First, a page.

ALBANY, N.Y. — Five months after it kicked New Yorkers out of trusted traveler security programs in a spat over immigration policy, the U.S. Department of Homeland Security reversed itself Thursday and told a court it had misrepresented the facts in a lawsuit over the matter.

The department announced that New Yorkers would once again be allowed to enroll and re-enroll in Global Entry and other federal travel programs that allow vetted travelers to avoid long security lines at airports and the U.S. border.

President Donald Trump's administration in February booted New Yorkers from the programs, saying it was taking the action because a newly enacted state law allowing unauthorized immigrants to get driver's licenses had cut off some federal access to state motor vehicle records.

In its announcement Thursday, Homeland Security said it was reversing New York's expulsion from the program because the state legislature in April had amended the law to allow federal officials to access the records of people applying for trusted traveler status.

But in a court filing later Thursday, attorneys for the U.S. attorney's office in Manhattan, which had been representing the Department of Homeland Security in the legal fight over the state's expulsion, disclosed that federal officials had also misled the court about some key facts in the dispute.

The Trump administration had claimed that New York's policy limiting access to criminal history information found in motor vehicle records was unique among the states, and made it impossible to determine whether someone qualified for trusted status.

In truth, several states plus Washington D.C. also don't provide access to driving history information, the lawyers wrote. And yet all of those states, including California, were allowed to remain in the program.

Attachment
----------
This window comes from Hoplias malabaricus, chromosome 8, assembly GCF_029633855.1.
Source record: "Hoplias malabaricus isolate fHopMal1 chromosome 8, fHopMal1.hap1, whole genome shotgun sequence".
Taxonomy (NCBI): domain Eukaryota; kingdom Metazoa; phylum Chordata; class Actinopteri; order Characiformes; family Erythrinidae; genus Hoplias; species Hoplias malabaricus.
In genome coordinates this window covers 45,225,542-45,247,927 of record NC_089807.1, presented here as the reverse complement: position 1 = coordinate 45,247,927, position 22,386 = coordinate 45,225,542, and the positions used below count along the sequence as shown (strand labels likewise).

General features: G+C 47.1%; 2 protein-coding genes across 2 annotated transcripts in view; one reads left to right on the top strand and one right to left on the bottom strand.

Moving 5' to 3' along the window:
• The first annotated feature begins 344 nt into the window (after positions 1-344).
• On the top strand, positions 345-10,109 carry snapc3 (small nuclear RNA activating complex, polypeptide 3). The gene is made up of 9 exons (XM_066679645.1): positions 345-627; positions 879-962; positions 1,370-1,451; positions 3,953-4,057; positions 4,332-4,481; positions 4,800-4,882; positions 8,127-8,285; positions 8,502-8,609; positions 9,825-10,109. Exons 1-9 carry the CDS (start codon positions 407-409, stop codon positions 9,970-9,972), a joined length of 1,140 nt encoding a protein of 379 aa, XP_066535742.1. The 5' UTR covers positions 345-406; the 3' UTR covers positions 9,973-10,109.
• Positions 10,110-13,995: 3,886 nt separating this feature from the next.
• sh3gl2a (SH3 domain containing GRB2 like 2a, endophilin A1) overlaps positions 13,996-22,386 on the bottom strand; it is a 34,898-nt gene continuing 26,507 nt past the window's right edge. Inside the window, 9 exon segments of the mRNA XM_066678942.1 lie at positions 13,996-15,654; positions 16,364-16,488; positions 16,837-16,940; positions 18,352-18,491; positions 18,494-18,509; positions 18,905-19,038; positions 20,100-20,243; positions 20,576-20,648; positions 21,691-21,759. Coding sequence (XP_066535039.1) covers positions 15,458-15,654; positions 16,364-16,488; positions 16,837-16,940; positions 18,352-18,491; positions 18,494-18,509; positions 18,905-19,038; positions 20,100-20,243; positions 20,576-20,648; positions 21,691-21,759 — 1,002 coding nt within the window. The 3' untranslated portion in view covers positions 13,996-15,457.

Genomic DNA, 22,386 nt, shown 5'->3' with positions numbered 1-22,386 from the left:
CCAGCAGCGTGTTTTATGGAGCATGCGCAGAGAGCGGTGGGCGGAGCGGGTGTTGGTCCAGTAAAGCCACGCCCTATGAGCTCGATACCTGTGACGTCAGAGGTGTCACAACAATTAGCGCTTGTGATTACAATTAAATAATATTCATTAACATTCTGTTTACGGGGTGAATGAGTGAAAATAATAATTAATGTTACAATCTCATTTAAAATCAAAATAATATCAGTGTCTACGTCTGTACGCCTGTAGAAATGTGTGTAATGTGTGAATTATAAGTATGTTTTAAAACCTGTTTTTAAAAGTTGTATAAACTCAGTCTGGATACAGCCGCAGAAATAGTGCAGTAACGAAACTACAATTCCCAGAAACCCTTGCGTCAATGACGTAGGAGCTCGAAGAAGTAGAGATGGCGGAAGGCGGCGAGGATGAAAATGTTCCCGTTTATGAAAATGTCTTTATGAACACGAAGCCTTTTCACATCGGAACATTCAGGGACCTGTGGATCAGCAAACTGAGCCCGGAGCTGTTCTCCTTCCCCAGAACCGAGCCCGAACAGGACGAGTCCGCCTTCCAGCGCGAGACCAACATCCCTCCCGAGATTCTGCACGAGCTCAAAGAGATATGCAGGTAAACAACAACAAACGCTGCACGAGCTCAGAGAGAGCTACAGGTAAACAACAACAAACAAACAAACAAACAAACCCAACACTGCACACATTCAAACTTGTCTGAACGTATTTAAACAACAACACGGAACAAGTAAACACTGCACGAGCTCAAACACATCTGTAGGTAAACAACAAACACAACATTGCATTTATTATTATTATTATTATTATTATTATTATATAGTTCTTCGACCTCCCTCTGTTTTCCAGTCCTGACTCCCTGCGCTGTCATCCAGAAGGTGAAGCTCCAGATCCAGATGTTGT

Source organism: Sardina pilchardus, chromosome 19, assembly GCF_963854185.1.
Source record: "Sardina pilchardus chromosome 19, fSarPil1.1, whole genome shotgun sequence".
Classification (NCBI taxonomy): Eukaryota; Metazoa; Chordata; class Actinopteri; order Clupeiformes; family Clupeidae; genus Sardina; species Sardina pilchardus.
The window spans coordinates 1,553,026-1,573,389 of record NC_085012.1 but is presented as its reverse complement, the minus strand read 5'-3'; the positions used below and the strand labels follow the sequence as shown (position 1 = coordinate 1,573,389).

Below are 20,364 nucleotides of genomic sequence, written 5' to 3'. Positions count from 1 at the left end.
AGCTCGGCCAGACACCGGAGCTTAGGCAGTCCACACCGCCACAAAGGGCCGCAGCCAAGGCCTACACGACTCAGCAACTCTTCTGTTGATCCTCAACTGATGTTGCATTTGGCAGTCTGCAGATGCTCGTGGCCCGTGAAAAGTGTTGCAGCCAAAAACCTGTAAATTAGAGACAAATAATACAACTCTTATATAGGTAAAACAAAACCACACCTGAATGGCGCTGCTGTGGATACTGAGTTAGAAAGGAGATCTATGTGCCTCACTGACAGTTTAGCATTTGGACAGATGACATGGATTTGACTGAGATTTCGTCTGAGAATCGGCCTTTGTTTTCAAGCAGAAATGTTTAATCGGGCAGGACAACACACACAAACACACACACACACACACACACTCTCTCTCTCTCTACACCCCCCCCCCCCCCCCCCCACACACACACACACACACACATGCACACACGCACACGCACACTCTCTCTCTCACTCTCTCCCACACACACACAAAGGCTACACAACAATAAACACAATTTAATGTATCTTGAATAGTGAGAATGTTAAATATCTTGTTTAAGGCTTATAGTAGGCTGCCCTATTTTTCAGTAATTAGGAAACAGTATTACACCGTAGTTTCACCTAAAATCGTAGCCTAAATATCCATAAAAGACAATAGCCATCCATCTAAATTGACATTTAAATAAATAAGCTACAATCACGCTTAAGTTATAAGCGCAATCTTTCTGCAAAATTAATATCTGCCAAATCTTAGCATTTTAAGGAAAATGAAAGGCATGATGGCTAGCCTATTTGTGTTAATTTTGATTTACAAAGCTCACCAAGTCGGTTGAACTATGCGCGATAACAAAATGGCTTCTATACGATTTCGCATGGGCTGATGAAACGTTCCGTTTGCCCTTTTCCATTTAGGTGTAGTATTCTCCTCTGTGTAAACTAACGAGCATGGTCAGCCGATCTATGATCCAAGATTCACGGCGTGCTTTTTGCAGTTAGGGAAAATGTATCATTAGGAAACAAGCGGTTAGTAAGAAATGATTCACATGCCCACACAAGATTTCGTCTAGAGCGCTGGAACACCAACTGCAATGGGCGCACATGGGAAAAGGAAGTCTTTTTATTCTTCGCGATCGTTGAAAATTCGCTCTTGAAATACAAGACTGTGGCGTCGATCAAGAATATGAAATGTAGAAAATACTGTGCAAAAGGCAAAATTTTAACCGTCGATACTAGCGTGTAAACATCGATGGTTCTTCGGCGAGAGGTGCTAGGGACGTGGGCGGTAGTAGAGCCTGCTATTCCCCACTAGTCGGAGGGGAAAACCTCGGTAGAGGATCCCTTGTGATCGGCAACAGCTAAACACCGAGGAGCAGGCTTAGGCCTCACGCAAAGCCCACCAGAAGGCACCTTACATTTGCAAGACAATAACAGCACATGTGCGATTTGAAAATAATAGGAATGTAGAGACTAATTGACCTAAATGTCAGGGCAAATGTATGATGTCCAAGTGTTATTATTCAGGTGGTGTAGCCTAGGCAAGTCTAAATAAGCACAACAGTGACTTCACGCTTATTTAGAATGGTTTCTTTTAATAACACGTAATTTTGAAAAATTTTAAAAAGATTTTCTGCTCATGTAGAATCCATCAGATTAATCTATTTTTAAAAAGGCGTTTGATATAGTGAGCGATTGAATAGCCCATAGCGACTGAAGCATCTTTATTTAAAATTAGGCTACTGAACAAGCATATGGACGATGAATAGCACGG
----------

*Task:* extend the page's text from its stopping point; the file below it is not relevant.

"Defendants deeply regret the foregoing inaccurate or misleading statements and apologize to the Court and plaintiffs for the need to make these corrections at this late stage in the litigation," the government attorneys wrote.

They also asked the judge to permit them to withdraw motions and briefs that sought dismissal of the lawsuit, filed by New York Attorney General Letitia James, and informed the court that New Yorkers were being let back into Trusted Traveler programs "effective immediately."

James said in a statement that the removal of the ban was "a victory for travelers, workers, commerce, and our state's economy."

The announcement comes at a time when international travel has been severely curtailed because of the pandemic, and a number of countries have barred U.S. travelers because of the high number of cases in the country.

Gov. Andrew Cuomo, who met with Trump at the White House to try to allow New Yorkers to rejoin the program and restart the importation and exportation of vehicles, said the fix protected New Yorkers' privacy while addressing federal concerns.

"I am glad that this issue has finally been resolved for all New Yorkers," he said.

In its announcement that the state was being readmitted to the program, DHS officials said New York's amended law, while restoring some federal access, is still "antithetical" to the agency's mission and data access policies.

"Nonetheless, local New York law continues to maintain provisions that undermine the security of the American people and purport to criminalize information sharing between law enforcement entities," Acting Secretary Chad Wolf said.